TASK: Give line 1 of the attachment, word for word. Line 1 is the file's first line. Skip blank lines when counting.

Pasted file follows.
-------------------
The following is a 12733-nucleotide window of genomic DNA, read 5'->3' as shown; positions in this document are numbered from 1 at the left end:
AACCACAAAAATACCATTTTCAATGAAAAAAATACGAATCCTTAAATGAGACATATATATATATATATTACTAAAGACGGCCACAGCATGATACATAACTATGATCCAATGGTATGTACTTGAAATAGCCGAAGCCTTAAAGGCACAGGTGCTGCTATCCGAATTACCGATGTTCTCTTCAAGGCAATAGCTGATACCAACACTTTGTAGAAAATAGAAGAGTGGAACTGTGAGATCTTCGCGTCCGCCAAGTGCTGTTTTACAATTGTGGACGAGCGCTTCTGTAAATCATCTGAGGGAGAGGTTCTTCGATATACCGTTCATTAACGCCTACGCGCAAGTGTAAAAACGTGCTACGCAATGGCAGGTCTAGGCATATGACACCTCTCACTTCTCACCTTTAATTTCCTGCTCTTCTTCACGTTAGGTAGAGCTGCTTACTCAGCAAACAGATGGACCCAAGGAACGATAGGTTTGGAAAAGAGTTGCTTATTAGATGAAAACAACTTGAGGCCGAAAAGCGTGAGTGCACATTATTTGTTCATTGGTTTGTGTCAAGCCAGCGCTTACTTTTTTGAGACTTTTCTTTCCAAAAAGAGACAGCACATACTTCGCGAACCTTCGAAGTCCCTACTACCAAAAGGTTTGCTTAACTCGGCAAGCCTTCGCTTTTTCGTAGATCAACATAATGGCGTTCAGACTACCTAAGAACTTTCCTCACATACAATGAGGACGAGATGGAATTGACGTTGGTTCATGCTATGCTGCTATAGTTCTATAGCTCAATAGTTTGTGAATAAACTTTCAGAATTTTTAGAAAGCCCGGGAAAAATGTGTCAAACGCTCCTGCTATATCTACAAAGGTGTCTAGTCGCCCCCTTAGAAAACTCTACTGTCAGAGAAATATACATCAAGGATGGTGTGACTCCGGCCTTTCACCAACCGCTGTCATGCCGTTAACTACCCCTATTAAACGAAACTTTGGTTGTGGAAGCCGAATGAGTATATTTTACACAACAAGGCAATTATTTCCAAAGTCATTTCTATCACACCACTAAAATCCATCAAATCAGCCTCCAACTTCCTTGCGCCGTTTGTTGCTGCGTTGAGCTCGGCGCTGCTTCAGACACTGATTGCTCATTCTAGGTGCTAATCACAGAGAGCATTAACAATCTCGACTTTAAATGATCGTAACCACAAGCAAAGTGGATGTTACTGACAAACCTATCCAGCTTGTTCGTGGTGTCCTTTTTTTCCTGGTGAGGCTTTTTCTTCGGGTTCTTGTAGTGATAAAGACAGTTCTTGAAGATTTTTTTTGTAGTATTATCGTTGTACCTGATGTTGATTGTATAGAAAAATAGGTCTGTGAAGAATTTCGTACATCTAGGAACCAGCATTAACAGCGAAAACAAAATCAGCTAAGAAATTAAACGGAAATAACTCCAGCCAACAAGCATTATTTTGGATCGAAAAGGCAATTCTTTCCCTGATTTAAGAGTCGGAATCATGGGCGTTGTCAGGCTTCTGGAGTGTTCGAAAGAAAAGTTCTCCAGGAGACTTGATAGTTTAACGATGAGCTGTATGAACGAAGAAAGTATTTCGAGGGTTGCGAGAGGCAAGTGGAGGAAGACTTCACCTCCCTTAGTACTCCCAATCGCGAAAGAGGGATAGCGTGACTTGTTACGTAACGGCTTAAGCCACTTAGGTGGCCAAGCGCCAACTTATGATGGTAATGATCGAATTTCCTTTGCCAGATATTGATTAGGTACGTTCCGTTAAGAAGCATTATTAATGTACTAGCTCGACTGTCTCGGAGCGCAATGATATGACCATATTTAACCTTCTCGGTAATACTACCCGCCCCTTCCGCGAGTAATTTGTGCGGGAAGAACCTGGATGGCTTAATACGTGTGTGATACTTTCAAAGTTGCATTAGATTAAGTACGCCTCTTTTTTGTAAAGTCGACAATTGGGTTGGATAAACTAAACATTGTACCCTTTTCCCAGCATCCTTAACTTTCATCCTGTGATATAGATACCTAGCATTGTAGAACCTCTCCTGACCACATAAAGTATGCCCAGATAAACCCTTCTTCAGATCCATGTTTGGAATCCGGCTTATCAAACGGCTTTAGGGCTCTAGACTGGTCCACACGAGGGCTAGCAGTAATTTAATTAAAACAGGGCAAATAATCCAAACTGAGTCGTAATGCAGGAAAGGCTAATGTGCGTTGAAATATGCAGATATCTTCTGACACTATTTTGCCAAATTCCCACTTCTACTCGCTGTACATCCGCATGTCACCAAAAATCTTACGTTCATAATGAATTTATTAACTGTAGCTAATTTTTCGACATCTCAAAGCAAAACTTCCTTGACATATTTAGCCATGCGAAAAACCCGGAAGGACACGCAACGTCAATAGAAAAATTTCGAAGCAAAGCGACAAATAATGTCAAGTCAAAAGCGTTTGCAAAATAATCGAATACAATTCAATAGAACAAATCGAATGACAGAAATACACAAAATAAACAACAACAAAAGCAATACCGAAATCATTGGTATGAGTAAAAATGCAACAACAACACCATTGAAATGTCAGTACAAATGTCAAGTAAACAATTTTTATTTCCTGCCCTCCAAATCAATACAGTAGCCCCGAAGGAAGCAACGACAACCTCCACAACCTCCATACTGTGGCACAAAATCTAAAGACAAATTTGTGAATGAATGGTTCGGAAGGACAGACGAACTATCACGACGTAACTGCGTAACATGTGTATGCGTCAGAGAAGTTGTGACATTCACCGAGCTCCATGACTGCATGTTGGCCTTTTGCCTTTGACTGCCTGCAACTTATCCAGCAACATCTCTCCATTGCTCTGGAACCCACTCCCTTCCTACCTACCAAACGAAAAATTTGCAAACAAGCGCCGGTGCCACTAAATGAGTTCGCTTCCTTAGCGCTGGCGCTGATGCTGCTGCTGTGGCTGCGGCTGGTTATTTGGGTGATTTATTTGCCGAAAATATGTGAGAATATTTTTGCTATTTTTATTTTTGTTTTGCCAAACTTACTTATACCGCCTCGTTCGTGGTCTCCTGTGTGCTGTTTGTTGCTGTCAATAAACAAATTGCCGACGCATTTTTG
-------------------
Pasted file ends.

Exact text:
The following is a 12733-nucleotide window of genomic DNA, read 5'->3' as shown; positions in this document are numbered from 1 at the left end: